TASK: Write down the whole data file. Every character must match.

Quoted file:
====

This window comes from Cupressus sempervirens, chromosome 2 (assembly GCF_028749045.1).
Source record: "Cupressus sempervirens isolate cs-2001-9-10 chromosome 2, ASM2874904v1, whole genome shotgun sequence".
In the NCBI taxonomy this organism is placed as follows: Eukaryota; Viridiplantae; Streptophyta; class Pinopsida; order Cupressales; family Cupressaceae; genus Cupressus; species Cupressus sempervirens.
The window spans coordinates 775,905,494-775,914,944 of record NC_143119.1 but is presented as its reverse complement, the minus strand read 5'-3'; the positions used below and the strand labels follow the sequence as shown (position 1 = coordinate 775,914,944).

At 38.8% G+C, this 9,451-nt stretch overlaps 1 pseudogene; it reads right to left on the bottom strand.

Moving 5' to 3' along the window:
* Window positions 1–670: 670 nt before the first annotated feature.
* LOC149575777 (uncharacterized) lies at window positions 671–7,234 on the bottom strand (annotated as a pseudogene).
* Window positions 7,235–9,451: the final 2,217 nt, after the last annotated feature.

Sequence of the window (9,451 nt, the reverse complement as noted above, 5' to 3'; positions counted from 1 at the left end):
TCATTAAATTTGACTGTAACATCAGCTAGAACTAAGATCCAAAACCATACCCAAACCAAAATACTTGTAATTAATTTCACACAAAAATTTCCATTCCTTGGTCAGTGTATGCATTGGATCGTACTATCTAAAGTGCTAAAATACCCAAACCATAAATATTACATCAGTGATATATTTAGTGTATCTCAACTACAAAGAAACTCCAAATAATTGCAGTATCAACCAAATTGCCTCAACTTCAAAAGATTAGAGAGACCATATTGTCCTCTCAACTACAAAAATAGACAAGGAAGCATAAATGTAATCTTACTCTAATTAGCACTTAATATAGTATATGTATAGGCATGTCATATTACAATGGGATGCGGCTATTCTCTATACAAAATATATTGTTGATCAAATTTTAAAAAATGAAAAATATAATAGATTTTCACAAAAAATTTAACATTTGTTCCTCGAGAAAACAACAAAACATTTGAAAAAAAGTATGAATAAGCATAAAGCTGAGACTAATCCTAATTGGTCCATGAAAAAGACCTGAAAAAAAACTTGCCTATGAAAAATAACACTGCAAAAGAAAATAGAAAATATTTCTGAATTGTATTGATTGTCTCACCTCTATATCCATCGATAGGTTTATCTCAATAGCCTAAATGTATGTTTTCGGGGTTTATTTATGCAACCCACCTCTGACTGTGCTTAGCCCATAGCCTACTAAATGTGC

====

This window comes from Cupressus sempervirens, chromosome 2 (assembly GCF_028749045.1).
Source record: "Cupressus sempervirens isolate cs-2001-9-10 chromosome 2, ASM2874904v1, whole genome shotgun sequence".
In the NCBI taxonomy this organism is placed as follows: Eukaryota; Viridiplantae; Streptophyta; class Pinopsida; order Cupressales; family Cupressaceae; genus Cupressus; species Cupressus sempervirens.
The window spans coordinates 775,905,494-775,914,944 of record NC_143119.1 but is presented as its reverse complement, the minus strand read 5'-3'; the positions used below and the strand labels follow the sequence as shown (position 1 = coordinate 775,914,944).

At 38.8% G+C, this 9,451-nt stretch overlaps 1 pseudogene; it reads right to left on the bottom strand.

Moving 5' to 3' along the window:
* Window positions 1–670: 670 nt before the first annotated feature.
* LOC149575777 (uncharacterized) lies at window positions 671–7,234 on the bottom strand (annotated as a pseudogene).
* Window positions 7,235–9,451: the final 2,217 nt, after the last annotated feature.

Sequence of the window (9,451 nt, the reverse complement as noted above, 5' to 3'; positions counted from 1 at the left end):
TCATTAAATTTGACTGTAACATCAGCTAGAACTAAGATCCAAAACCATACCCAAACCAAAATACTTGTAATTAATTTCACACAAAAATTTCCATTCCTTGGTCAGTGTATGCATTGGATCGTACTATCTAAAGTGCTAAAATACCCAAACCATAAATATTACATCAGTGATATATTTAGTGTATCTCAACTACAAAGAAACTCCAAATAATTGCAGTATCAACCAAATTGCCTCAACTTCAAAAGATTAGAGAGACCATATTGTCCTCTCAACTACAAAAATAGACAAGGAAGCATAAATGTAATCTTACTCTAATTAGCACTTAATATAGTATATGTATAGGCATGTCATATTACAATGGGATGCGGCTATTCTCTATACAAAATATATTGTTGATCAAATTTTAAAAAATGAAAAATATAATAGATTTTCACAAAAAATTTAACATTTGTTCCTCGAGAAAACAACAAAACATTTGAAAAAAAGTATGAATAAGCATAAAGCTGAGACTAATCCTAATTGGTCCATGAAAAAGACCTGAAAAAAAACTTGCCTATGAAAAATAACACTGCAAAAGAAAATAGAAAATATTTCTGAATTGTATTGATTGTCTCACCTCTATATCCATCGATAGGTTTATCTCAATAGCCTAAATGTATGTTTTCGGGGTTTATTTATGCAACCCACCTCTGACTGTGCTTAGCCCATAGCCTACTAAATGTGC